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Emergency: requires immediate attention
Subacute bacterial endocarditis in Child
See also in: Nail and Distal Digit
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Emergency: requires immediate attention

Subacute bacterial endocarditis in Child

See also in: Nail and Distal Digit
Print Images (5)
Contributors: Neil Mendoza MD, Paritosh Prasad MD
Other Resources UpToDate PubMed

Synopsis

Bacterial endocarditis is an infection of the endocardial surface of the heart. The most common structures of the heart affected are the heart valves. Historically, the term "acute" endocarditis was used to describe the rapidity of symptoms, as opposed to "subacute" endocarditis. However, these terms have fallen out of favor as it is well known that there is significant overlap in presentation. A more helpful description is to use the name of the pathogen causing endocarditis (eg, a physician might say "native aortic valve endocarditis due to Staphylococcus aureus").

Patients at increased risk of this infection include intravenous drug users and patients with a predisposing heart condition including the presence of cardiac devices or prosthetic cardiac valves.

Clinically, the patient may appear acutely ill, chronically ill and wasted, or in rare cases, the patient may be fairly asymptomatic. Patients typically have fever. Cardiac murmur is usually present. On physical exam, there may be conjunctival hemorrhages, splinter hemorrhages, Janeway lesions (nontender hemorrhagic macules and papules on the palms), Osler nodes (painful erythematous nodules located on the fingertips), or Roth spots (pale lesions with surrounding hemorrhage seen in the fundi, with an ivory or white center surrounded by a red halo). Palpable purpura may also be seen.

Imaging may reveal septic pulmonary infarcts, mycotic aneurysms, and stroke. Laboratory testing may reveal anemia, leukocytosis, elevated ESR, positive rheumatoid factor, hematuria, and red blood cell (RBC) casts in urine.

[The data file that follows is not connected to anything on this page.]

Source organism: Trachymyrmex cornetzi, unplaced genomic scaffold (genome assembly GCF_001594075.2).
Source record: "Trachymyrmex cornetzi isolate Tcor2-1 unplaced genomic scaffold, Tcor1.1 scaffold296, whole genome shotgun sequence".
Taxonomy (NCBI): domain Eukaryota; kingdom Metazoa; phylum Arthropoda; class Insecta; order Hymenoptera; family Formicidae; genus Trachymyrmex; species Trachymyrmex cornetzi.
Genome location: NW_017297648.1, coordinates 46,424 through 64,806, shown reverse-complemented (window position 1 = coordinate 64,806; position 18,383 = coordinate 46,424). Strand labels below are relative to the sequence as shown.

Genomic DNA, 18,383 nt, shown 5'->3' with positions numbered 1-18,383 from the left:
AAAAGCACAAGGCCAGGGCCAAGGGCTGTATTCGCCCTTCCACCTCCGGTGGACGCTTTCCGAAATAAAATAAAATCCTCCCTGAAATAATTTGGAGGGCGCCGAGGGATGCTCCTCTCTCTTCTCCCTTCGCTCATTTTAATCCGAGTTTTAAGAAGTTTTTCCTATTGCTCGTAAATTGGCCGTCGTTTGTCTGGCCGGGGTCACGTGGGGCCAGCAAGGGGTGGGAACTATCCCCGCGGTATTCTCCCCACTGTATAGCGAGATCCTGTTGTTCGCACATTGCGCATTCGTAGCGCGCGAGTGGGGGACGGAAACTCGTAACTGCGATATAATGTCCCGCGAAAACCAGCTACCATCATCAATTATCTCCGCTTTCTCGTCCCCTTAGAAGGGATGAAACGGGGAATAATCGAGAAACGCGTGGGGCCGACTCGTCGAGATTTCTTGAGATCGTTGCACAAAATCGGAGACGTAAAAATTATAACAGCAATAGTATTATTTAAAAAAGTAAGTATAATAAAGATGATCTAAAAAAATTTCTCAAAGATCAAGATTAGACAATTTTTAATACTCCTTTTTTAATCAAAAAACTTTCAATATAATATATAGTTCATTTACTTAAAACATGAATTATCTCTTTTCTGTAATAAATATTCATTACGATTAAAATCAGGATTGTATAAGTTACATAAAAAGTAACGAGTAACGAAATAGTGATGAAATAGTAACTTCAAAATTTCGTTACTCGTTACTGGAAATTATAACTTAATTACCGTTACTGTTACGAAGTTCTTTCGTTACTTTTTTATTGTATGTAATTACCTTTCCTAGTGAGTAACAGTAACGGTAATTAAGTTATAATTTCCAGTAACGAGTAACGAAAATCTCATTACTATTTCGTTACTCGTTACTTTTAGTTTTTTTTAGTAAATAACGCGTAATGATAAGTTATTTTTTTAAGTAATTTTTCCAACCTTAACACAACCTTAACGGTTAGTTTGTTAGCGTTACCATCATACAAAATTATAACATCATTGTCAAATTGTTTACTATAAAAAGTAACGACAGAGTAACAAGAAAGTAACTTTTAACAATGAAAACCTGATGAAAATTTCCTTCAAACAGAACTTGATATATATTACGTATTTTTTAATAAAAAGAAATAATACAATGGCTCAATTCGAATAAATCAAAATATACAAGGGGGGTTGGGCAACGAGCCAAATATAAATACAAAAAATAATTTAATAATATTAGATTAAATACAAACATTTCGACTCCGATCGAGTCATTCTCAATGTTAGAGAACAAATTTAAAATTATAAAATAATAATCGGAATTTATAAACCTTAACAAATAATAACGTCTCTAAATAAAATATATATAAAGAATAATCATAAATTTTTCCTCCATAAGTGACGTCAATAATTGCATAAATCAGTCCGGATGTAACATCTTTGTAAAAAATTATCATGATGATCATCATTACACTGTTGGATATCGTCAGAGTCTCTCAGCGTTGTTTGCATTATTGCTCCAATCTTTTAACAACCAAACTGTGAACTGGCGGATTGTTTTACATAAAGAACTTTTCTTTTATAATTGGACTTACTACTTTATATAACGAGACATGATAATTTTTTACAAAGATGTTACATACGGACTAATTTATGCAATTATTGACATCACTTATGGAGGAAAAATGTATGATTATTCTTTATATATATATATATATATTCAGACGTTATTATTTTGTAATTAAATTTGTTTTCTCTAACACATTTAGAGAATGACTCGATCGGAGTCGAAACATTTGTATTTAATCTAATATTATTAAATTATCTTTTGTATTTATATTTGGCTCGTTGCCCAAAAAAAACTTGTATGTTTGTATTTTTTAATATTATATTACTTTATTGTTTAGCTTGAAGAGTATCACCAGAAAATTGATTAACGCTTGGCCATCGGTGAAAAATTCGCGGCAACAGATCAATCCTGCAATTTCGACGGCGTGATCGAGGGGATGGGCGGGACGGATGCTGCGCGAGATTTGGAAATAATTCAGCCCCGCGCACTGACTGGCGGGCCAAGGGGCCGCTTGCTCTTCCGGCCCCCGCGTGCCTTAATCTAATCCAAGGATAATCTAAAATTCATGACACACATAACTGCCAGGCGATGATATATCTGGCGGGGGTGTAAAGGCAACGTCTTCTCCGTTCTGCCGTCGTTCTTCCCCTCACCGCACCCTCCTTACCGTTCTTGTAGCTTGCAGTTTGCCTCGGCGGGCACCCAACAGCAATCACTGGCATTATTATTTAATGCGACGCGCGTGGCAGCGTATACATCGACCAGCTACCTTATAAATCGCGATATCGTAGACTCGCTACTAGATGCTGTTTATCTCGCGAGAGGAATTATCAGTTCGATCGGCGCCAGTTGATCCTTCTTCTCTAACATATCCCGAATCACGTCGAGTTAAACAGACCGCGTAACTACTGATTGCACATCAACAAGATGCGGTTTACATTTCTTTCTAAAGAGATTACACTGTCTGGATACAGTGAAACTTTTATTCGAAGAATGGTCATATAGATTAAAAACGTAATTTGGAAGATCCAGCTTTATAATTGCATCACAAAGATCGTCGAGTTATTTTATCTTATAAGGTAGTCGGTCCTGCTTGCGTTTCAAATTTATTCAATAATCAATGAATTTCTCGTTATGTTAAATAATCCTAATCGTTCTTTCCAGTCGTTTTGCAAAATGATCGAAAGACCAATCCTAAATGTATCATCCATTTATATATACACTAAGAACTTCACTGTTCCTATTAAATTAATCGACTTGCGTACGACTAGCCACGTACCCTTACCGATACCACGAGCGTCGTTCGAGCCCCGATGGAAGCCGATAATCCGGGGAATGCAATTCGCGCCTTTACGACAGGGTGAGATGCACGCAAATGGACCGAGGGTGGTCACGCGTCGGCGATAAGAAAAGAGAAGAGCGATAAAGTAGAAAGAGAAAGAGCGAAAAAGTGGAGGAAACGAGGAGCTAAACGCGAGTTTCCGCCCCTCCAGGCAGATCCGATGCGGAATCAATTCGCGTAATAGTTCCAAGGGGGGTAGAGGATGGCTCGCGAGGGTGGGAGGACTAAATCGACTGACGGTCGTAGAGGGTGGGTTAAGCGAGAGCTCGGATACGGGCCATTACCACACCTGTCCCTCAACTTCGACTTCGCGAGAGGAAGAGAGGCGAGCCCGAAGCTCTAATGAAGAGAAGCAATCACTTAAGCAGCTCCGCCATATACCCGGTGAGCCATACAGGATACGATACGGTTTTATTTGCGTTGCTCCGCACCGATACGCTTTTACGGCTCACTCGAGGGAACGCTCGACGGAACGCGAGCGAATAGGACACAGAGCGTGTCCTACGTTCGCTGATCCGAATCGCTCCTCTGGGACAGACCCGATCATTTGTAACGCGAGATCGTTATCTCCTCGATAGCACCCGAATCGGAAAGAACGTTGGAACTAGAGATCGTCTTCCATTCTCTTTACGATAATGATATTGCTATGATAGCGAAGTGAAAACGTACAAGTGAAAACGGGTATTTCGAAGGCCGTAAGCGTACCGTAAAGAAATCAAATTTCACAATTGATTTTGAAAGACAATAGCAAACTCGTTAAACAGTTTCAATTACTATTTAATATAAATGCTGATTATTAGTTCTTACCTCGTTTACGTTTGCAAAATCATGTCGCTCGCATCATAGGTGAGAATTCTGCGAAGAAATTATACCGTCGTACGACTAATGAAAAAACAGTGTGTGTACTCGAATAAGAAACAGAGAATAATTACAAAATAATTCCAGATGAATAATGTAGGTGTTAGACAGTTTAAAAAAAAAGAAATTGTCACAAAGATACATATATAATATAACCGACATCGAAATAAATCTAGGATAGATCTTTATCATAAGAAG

The diagnosis of endocarditis can be made by isolating the responsible organism in blood culture and by visualizing the vegetation on echocardiography. Treatment is with prolonged antibiotics and sometimes with surgery to remove the source of infection.

Codes

ICD10CM:
I33.0 – Acute and subacute infective endocarditis

SNOMEDCT:
73774007 – Subacute bacterial endocarditis

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Diagnostic Pearls

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Differential Diagnosis & Pitfalls

  • There are a variety of infections that can result in bacteremia without necessarily being associated with seeding of the heart valves. Cellulitis, septic joint, cholecystitis or cholangitis, and intraabdominal abscess are a few such infections.
  • Cardiac devices such as pacemakers or left ventricular assist devices or other intravascular devices such as PICC lines or ports can become infected and lead to prolonged bacteremia without the heart valves themselves necessarily being infected.
  • Some conditions are associated with noninfectious valvular vegetations – systemic lupus erythematosus, Lambl's excrescences.
  • Some conditions can be associated with skin findings that could appear similarly to those seen in endocarditis – cholesterol emboli, left ventricular thrombus with subsequent embolization, embolization of deep vein thrombosis in cases of right-to-left cardiac shunts, vasculitis.

Best Tests

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Management Pearls

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Therapy

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References

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Last Reviewed: 12/02/2012
Last Updated: 01/17/2017
Copyright © 2018 VisualDx®. All rights reserved.
Emergency: requires immediate attention
Subacute bacterial endocarditis in Child
See also in: Nail and Distal Digit
Print 5 Images
View all Images (5)
(with subscription)
Subacute bacterial endocarditis : Fever, Developed steadily over weeks to months, Heart murmur, Microscopic hematuria, Splinter hemorrhage, RBC decreased, RF positive, Osler nodes
Clinical image of Subacute bacterial endocarditis
Copyright © 2018 VisualDx®. All rights reserved.